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Welding galv respiratory protection

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I occasionally need to weld up galv and stainless stuff, which really isn't good for the old lungs. My usual setup with a fan blowing behind me works, but I really ought to find something better. I did a little research and found a promising set of 3M products recommended here and there, but I think they're either discontinued/superceded or were for the American market. Looking for a slimline half face mask that will fit under a welding helmet with appropriate filters. Could be disposable or reusable with changeable filters. 

I found the literature pretty confusing - is it a gas, a particulate or something else that needs filtering? - so I'm none the wiser for looking!

Many thanks! 

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Stainless isn't an issue to weld. Its the Galv. I think its a gas that's given off, so you'll need an air fed mask.

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Generally you'd want to grind the zinc back to clean steel before welding anyway so it shouldn't be a big issue, welding straight onto the zinc is poor practice like welding through paint rather than grinding it clean.

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I guess my technique of just holding my breath is probably not right?

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Thanks gents. I think I'm one of those unlucky people who have a worse reaction than most. A good whiff of galv vapour and I'll definitely have a sore throat or worse. It's those occasions where you can't get to the back of something to grind it off - that kinda thing that I've had trouble with in the past. 

I've ordered a 3M 7500 with various filters for vapour and particulates depending on what I'm doing. 2183 and 6075 were recommended on the 3M chart, so I'll see how I get on. Either way, a decent setup will be welcome for many jobs, so a worthy investment, I think. 

The stainless is an interesting one - I thought it was harmless, but during my digging around I found a paper or two suggesting it gives off chromium something-or-other, which didn't sound great in a less immediate fashion than zinc. I'll dig it out.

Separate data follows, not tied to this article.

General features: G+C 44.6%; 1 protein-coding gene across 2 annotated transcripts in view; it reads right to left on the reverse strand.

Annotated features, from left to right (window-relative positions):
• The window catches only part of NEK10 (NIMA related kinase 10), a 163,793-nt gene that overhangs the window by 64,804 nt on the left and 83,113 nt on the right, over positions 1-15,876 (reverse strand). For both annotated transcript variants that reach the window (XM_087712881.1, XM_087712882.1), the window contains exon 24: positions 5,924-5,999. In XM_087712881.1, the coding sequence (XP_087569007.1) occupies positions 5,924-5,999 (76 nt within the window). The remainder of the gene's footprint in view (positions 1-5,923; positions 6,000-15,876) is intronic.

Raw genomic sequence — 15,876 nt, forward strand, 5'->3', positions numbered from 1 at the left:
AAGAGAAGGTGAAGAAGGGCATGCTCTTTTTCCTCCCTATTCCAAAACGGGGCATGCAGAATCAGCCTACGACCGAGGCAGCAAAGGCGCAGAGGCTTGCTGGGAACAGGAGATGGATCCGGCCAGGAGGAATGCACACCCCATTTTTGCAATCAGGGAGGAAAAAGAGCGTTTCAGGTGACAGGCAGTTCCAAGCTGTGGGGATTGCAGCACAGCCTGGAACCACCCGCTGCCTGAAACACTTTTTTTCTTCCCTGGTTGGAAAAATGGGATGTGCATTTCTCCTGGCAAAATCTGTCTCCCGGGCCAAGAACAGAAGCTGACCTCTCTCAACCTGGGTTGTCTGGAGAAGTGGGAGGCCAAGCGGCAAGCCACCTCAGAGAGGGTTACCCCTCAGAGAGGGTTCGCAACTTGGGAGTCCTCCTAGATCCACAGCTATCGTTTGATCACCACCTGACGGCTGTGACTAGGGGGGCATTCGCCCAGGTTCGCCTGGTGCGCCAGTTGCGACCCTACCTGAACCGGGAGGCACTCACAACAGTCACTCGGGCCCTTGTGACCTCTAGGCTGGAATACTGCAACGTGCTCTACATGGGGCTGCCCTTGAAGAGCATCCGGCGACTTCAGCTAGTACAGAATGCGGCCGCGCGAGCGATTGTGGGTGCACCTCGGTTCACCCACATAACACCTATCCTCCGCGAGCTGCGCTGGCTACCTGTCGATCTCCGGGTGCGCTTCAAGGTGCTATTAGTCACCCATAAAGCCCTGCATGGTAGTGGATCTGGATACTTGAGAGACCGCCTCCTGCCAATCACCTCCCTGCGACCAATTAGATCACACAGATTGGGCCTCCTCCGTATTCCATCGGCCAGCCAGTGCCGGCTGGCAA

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While we're on the subject I've seen a few mentions of brake cleaner reacting badly to welding, if people use that to clean things before welding.

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Yep..  chlorinated stuff is bad, produces phosgene gas I believe... Instant death or something, way more harmful than zinc.

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Do NOT EVER use brake cleaner to clean parts for welding.

Quote

The deadly chemical was probably "phosgene".

http://en.wikipedia.org/wiki/Phosgene

The intense UV radiation from arc welding can cause a chemical reaction with some chlorinated chemicals (such as some spray brake cleaners), most likely or commonly containing 1-1-1-trichloroethane

http://en.wikipedia.org/wiki/1,1,1-Trichloroethane

or possibly dichloromethane

http://en.wikipedia.org/wiki/Dichloromethane

The argon gas really has nothing to do with phosgene formation via UV radiation on the chlorinated solvent, and neither does heat (temperatures hotter than ~200C actually cause phosgene to break down into carbon monoxide and chlorine, neither of which are good for the body and which are both toxic but not to the degree that phosgene is).

The chlorinated brake-cleaner sprays around here are being phased out and now they mostly seem to be other solvent or solvent blends (most common that I now see and use is pretty much acetone in a spray can, works OK but not quite as well as the tri-chlor solvent).

You still have to be careful with ANY cleaning solvent, as most are still flammable and/or dangerous.

Ventilation and being aware of the dangers/risks from the solvent(s) you are using is impostant. Read the label!!!!

If using solvents and welding, make sure that ALL of the solvent has evaporated before you weld.

http://weldingweb.com/showthread.php?182941-DANGER-using-BrakeCleaner-to-clean-your-Parts

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There is un-chlorinated brake cleaner widely available, which is perfectly safe to use.

In fact I think the plan is that the chlorinated stuff will be phased out entirely.

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Thanks for the tip on the brake cleaner.  That would be all too easily done :blush:

 

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